Deciding on a portable or whole-house system really depends on your particular needs. Some people are better off buying a portable system, and others are better off buying a whole-house system. It really comes down to answering a few basic questions about how you intend on using the dehumidifier.
If there is only room in your home that needs dehumidifying, then you clearly only need a portable unit. However, as the size of the area you need dehumidified grows, the larger a dehumidifier you will need to buy. Of course, there are large portable models that have 30 pint capacities or more, but these units tend to be bulky and hard to move from one location to another.
Another thing to consider before you buy a portable unit is how you are going to dispose of the water from the system. The water from the tank has to either be emptied on a regular basis or fed down a floor drain (if you unit supports this option).
Whole Home Systems
If you live in an area where humidity is a problem all year long and not just in the summer, or if you find yourself having to use a bunch of different dehumidifiers all over your home, then you might have to purchase a whole home system. After all, even the best dehumidifier won’t dehumidify an entire house alone.
Whole home systems have their pros and cons though. Let’s start off with the positives first. One, drainage is never a problem with these systems because they usually empty right into your basement’s floor drain. And two, they can dehumidify an entire house and do it in a more energy efficient manner than using a bunch of portable units.
Now let’s tackle the negative aspects of installing a whole home system. First, they are fairly expensive. You can count on spending around $3,000 dollars, maybe even more on a good unit. Two, they have to use the existing duct work in your home—which may be a problem for people without a central heating system.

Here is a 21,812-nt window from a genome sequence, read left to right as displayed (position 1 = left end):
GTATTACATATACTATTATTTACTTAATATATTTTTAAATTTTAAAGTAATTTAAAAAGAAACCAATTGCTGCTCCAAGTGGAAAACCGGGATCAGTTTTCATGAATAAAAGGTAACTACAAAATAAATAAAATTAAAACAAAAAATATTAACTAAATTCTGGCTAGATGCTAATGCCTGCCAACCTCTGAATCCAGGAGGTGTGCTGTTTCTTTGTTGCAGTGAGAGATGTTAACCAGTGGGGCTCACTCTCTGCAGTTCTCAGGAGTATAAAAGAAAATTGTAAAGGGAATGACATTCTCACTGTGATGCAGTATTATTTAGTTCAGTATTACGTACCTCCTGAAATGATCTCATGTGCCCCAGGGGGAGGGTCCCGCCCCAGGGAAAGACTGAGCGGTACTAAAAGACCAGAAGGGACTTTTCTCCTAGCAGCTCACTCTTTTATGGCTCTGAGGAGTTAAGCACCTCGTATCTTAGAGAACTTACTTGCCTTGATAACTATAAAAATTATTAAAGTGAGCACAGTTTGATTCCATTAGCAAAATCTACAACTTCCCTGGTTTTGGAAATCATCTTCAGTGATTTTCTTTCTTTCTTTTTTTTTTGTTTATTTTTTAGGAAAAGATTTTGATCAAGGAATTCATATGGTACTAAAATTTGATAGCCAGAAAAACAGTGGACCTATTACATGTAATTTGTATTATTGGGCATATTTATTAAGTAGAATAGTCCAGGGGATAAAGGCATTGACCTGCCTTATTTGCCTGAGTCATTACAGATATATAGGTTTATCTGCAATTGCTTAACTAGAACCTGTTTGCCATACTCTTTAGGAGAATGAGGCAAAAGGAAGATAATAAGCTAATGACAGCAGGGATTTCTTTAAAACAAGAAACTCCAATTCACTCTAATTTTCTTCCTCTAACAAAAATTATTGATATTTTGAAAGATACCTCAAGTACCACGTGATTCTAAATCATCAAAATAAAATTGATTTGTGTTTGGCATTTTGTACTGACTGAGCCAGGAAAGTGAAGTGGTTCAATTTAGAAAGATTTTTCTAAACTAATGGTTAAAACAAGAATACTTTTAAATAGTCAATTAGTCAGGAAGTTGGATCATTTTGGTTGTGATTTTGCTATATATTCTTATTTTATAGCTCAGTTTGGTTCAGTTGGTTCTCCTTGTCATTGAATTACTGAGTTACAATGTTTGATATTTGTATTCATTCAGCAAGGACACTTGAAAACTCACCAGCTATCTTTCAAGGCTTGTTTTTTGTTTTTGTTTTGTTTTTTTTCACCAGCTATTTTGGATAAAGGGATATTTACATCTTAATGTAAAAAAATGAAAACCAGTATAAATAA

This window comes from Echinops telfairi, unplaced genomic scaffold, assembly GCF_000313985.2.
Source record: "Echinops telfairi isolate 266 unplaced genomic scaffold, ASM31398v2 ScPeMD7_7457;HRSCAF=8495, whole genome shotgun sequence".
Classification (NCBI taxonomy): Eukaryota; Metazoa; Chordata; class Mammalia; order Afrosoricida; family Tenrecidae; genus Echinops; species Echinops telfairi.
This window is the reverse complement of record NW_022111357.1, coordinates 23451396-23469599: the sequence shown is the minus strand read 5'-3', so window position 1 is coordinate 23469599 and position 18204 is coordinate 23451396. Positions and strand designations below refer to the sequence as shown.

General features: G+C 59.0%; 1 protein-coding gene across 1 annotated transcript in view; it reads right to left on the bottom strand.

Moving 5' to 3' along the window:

As you can see, there are really only a few variables to consider between a portable and a whole home system. If you take these variables into consideration, then you will end up with the best dehumidifying solution for your home.
If you have areas of your home that have really moist air, then you may have thought about purchasing a dehumidifier. You thought it would be pretty easy just to go online and buy one. Yet when you started searching through dehumidifier reviews your mind was boggled by all of the different sizes, styles and features. Well, that is why I am here today. I am going to help you cut through all of the noise and find the perfect dehumidifier for your home. Just by following these few easy steps, you will not only save time and money but you will also save yourself quite a lot of frustration.
Gauge Humidity Level
You know that your home is humid, but you don’t know exactly how humid it is. That is why you probably need to purchase a hygrometer before you run out and buy your dehumidifier. A hygrometer allows you to take accurate humidity readings of your home so you know exactly what type of humidifier to buy. It is a device that can easily be found at any home improvement store or online. While you don’t necessary have to buy one if you don’t want to, it does make it easier for you to purchase the best dehumidifier possible for your home.
If you don’t want to purchase a hygrometer, then you can do a simple assessment of your home to determine humidity level. While it won’t be as accurate of an assessment as using a hygrometer, it will give you a baseline. Here are some ways to access your room’s humidity level: